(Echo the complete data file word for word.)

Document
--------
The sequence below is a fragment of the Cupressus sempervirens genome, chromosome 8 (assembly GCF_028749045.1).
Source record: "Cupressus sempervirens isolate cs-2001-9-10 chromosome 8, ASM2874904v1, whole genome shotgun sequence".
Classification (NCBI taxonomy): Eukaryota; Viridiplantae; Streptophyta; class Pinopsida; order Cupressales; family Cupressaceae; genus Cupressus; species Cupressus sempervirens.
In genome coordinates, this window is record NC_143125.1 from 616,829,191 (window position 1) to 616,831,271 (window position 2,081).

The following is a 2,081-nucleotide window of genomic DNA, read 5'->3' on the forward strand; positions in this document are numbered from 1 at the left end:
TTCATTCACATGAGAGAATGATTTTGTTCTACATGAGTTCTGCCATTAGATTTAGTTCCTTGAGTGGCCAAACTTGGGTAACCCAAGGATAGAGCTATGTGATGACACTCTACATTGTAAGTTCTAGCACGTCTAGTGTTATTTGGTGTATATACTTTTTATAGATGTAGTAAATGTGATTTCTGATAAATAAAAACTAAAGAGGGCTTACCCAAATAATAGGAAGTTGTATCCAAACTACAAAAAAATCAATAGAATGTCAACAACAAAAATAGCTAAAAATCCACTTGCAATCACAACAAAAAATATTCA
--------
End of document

The sequence below is a fragment of the Cupressus sempervirens genome, chromosome 8 (assembly GCF_028749045.1).
Source record: "Cupressus sempervirens isolate cs-2001-9-10 chromosome 8, ASM2874904v1, whole genome shotgun sequence".
Classification (NCBI taxonomy): Eukaryota; Viridiplantae; Streptophyta; class Pinopsida; order Cupressales; family Cupressaceae; genus Cupressus; species Cupressus sempervirens.
In genome coordinates, this window is record NC_143125.1 from 616,829,191 (window position 1) to 616,831,271 (window position 2,081).

The following is a 2,081-nucleotide window of genomic DNA, read 5'->3' on the forward strand; positions in this document are numbered from 1 at the left end:
TTCATTCACATGAGAGAATGATTTTGTTCTACATGAGTTCTGCCATTAGATTTAGTTCCTTGAGTGGCCAAACTTGGGTAACCCAAGGATAGAGCTATGTGATGACACTCTACATTGTAAGTTCTAGCACGTCTAGTGTTATTTGGTGTATATACTTTTTATAGATGTAGTAAATGTGATTTCTGATAAATAAAAACTAAAGAGGGCTTACCCAAATAATAGGAAGTTGTATCCAAACTACAAAAAAATCAATAGAATGTCAACAACAAAAATAGCTAAAAATCCACTTGCAATCACAACAAAAAATATTCA